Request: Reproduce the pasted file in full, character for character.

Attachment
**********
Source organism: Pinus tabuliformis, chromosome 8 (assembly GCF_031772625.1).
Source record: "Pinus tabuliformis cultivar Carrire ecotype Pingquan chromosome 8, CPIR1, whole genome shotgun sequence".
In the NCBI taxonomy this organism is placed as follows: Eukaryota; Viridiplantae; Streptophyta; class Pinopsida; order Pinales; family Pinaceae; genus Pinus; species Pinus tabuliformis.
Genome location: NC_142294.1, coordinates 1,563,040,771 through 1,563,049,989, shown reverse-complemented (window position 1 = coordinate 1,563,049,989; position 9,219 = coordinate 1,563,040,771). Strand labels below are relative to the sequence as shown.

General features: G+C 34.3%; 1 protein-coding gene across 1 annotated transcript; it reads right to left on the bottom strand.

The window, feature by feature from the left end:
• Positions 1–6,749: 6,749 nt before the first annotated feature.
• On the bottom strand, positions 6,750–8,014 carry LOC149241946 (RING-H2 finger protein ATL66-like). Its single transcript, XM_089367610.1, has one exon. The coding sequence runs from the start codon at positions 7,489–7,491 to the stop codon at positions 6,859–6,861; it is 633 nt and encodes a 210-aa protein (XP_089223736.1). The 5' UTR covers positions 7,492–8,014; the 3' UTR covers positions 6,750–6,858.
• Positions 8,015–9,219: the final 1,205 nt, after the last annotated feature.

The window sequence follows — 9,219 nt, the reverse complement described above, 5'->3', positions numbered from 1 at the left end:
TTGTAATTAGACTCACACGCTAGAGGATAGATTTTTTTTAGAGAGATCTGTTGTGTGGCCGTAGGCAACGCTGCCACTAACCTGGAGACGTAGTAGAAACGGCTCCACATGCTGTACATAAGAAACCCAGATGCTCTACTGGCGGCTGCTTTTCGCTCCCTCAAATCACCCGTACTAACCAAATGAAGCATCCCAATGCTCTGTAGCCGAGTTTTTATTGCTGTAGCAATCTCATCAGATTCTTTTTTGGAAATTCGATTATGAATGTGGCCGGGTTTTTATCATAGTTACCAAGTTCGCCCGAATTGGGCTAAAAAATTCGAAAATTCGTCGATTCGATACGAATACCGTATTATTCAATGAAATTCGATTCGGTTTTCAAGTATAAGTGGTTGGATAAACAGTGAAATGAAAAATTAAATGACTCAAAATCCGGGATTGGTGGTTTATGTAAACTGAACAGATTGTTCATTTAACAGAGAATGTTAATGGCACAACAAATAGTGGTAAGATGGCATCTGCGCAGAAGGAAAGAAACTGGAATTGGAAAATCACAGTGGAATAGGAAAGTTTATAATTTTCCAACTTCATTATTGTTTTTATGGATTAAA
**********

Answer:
Source organism: Pinus tabuliformis, chromosome 8 (assembly GCF_031772625.1).
Source record: "Pinus tabuliformis cultivar Carrire ecotype Pingquan chromosome 8, CPIR1, whole genome shotgun sequence".
In the NCBI taxonomy this organism is placed as follows: Eukaryota; Viridiplantae; Streptophyta; class Pinopsida; order Pinales; family Pinaceae; genus Pinus; species Pinus tabuliformis.
Genome location: NC_142294.1, coordinates 1,563,040,771 through 1,563,049,989, shown reverse-complemented (window position 1 = coordinate 1,563,049,989; position 9,219 = coordinate 1,563,040,771). Strand labels below are relative to the sequence as shown.

General features: G+C 34.3%; 1 protein-coding gene across 1 annotated transcript; it reads right to left on the bottom strand.

The window, feature by feature from the left end:
• Positions 1–6,749: 6,749 nt before the first annotated feature.
• On the bottom strand, positions 6,750–8,014 carry LOC149241946 (RING-H2 finger protein ATL66-like). Its single transcript, XM_089367610.1, has one exon. The coding sequence runs from the start codon at positions 7,489–7,491 to the stop codon at positions 6,859–6,861; it is 633 nt and encodes a 210-aa protein (XP_089223736.1). The 5' UTR covers positions 7,492–8,014; the 3' UTR covers positions 6,750–6,858.
• Positions 8,015–9,219: the final 1,205 nt, after the last annotated feature.

The window sequence follows — 9,219 nt, the reverse complement described above, 5'->3', positions numbered from 1 at the left end:
TTGTAATTAGACTCACACGCTAGAGGATAGATTTTTTTTAGAGAGATCTGTTGTGTGGCCGTAGGCAACGCTGCCACTAACCTGGAGACGTAGTAGAAACGGCTCCACATGCTGTACATAAGAAACCCAGATGCTCTACTGGCGGCTGCTTTTCGCTCCCTCAAATCACCCGTACTAACCAAATGAAGCATCCCAATGCTCTGTAGCCGAGTTTTTATTGCTGTAGCAATCTCATCAGATTCTTTTTTGGAAATTCGATTATGAATGTGGCCGGGTTTTTATCATAGTTACCAAGTTCGCCCGAATTGGGCTAAAAAATTCGAAAATTCGTCGATTCGATACGAATACCGTATTATTCAATGAAATTCGATTCGGTTTTCAAGTATAAGTGGTTGGATAAACAGTGAAATGAAAAATTAAATGACTCAAAATCCGGGATTGGTGGTTTATGTAAACTGAACAGATTGTTCATTTAACAGAGAATGTTAATGGCACAACAAATAGTGGTAAGATGGCATCTGCGCAGAAGGAAAGAAACTGGAATTGGAAAATCACAGTGGAATAGGAAAGTTTATAATTTTCCAACTTCATTATTGTTTTTATGGATTAAA